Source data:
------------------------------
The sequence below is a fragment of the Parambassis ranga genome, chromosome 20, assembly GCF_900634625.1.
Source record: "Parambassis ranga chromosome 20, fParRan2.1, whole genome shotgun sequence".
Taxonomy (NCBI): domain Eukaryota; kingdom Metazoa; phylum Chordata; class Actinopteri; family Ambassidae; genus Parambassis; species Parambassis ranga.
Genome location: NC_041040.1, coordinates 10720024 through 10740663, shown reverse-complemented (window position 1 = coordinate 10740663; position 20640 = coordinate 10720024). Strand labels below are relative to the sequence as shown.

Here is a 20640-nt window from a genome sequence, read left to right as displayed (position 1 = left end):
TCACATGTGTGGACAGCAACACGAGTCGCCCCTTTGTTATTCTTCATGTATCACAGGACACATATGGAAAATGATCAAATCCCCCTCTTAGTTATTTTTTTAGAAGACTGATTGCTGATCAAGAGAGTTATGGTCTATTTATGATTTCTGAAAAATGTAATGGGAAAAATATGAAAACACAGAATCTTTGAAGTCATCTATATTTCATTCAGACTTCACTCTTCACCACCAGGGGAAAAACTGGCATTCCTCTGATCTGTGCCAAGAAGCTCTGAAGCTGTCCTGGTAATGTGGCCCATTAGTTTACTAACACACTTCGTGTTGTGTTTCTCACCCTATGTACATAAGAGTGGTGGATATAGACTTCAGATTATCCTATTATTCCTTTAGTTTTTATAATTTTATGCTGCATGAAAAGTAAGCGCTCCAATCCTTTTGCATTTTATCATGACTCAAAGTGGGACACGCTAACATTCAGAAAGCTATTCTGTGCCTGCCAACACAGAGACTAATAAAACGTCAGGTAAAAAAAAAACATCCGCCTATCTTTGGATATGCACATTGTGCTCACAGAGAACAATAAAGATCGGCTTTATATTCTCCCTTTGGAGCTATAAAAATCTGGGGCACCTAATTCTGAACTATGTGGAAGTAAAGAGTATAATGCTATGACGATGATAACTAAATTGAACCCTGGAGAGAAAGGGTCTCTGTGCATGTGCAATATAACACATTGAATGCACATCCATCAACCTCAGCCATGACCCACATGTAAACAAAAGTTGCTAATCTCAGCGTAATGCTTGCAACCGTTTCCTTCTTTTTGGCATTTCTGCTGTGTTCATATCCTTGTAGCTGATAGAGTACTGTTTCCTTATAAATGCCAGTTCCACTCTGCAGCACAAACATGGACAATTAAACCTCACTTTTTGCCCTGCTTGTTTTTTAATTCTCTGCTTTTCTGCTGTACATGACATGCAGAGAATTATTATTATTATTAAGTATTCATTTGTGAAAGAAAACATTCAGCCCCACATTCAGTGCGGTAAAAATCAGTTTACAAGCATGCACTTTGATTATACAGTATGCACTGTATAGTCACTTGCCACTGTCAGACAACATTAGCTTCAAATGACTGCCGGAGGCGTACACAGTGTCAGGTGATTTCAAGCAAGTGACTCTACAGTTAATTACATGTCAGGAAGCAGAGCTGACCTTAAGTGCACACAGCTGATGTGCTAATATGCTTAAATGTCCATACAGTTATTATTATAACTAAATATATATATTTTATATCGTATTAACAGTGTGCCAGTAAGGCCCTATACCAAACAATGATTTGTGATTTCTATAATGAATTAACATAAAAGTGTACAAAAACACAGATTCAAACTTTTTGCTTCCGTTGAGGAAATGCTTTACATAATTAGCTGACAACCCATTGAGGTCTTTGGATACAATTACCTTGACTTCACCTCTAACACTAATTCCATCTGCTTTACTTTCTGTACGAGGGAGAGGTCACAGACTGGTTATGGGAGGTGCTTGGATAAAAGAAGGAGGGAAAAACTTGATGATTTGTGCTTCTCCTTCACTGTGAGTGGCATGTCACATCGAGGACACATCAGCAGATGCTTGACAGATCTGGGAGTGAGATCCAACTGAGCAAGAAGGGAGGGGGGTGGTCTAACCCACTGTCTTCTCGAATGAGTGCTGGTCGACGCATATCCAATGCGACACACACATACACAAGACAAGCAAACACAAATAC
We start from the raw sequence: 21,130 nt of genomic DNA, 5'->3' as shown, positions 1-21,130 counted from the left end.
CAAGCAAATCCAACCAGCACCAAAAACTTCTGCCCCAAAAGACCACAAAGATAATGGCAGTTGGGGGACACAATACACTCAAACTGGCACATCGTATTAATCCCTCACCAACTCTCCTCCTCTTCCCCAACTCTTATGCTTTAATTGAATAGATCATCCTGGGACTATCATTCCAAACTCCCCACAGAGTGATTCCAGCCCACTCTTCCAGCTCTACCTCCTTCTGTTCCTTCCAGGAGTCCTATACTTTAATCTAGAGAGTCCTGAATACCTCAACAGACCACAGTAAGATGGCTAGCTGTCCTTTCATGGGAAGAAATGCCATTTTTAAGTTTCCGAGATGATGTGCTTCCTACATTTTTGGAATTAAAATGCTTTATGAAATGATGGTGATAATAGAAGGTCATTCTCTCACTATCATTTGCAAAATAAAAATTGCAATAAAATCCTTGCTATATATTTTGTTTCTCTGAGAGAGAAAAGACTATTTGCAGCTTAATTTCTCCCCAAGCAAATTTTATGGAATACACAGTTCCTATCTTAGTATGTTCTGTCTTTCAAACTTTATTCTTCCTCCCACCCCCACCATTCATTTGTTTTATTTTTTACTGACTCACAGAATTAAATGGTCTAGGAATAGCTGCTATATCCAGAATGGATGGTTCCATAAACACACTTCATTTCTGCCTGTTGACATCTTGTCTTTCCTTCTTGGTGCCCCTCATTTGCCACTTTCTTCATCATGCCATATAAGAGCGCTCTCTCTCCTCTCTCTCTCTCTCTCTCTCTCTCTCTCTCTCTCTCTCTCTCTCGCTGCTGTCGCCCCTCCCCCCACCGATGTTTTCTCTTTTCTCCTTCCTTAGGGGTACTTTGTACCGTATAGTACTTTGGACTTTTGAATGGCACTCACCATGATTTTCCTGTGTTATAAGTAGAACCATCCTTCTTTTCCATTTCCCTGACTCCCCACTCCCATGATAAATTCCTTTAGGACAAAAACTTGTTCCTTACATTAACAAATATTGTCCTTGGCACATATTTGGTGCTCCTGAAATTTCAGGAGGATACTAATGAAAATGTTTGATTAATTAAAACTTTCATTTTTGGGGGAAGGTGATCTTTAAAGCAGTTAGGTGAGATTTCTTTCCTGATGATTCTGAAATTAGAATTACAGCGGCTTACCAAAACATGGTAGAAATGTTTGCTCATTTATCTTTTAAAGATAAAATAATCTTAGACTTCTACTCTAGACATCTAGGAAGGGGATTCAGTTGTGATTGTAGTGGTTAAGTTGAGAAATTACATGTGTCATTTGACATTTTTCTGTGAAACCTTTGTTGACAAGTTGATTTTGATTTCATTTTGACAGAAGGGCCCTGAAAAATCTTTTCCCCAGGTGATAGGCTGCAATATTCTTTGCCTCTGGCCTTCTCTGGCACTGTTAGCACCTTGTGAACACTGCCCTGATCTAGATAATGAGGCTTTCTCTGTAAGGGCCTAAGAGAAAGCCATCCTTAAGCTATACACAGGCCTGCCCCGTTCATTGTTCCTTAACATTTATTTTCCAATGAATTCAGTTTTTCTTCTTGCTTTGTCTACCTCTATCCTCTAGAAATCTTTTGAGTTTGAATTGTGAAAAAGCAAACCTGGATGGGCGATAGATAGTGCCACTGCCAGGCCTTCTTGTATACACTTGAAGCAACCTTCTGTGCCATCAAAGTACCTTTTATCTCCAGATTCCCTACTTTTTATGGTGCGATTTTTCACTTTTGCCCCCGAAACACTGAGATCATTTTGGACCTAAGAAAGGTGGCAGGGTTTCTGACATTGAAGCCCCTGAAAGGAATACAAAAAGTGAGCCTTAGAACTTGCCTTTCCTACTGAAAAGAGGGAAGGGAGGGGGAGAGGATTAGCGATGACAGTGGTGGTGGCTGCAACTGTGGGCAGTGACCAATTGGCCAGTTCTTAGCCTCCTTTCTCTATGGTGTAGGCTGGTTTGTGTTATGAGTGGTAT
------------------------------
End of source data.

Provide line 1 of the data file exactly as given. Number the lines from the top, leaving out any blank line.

The sequence below is a fragment of the Parambassis ranga genome, chromosome 20, assembly GCF_900634625.1.